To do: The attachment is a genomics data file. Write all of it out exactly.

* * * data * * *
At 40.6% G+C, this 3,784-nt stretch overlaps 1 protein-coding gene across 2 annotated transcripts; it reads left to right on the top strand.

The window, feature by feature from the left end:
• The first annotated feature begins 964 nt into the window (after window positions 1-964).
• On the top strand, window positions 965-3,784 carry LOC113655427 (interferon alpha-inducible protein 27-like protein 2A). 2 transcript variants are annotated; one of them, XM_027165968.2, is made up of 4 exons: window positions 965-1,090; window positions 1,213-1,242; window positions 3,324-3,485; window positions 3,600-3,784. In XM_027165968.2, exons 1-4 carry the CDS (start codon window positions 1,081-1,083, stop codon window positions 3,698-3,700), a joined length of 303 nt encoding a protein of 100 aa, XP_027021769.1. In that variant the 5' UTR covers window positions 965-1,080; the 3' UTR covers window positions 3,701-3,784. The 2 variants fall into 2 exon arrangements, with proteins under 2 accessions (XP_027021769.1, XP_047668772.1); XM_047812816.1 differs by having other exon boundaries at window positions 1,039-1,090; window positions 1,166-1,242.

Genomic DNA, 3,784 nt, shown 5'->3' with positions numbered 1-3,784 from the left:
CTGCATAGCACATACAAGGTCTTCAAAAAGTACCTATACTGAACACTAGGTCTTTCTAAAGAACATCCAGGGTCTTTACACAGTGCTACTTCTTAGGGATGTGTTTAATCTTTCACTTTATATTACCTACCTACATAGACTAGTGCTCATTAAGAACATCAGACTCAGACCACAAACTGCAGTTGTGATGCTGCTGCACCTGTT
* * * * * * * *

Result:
At 40.6% G+C, this 3,784-nt stretch overlaps 1 protein-coding gene across 2 annotated transcripts; it reads left to right on the top strand.

The window, feature by feature from the left end:
• The first annotated feature begins 964 nt into the window (after window positions 1-964).
• On the top strand, window positions 965-3,784 carry LOC113655427 (interferon alpha-inducible protein 27-like protein 2A). 2 transcript variants are annotated; one of them, XM_027165968.2, is made up of 4 exons: window positions 965-1,090; window positions 1,213-1,242; window positions 3,324-3,485; window positions 3,600-3,784. In XM_027165968.2, exons 1-4 carry the CDS (start codon window positions 1,081-1,083, stop codon window positions 3,698-3,700), a joined length of 303 nt encoding a protein of 100 aa, XP_027021769.1. In that variant the 5' UTR covers window positions 965-1,080; the 3' UTR covers window positions 3,701-3,784. The 2 variants fall into 2 exon arrangements, with proteins under 2 accessions (XP_027021769.1, XP_047668772.1); XM_047812816.1 differs by having other exon boundaries at window positions 1,039-1,090; window positions 1,166-1,242.

Genomic DNA, 3,784 nt, shown 5'->3' with positions numbered 1-3,784 from the left:
CTGCATAGCACATACAAGGTCTTCAAAAAGTACCTATACTGAACACTAGGTCTTTCTAAAGAACATCCAGGGTCTTTACACAGTGCTACTTCTTAGGGATGTGTTTAATCTTTCACTTTATATTACCTACCTACATAGACTAGTGCTCATTAAGAACATCAGACTCAGACCACAAACTGCAGTTGTGATGCTGCTGCACCTGTT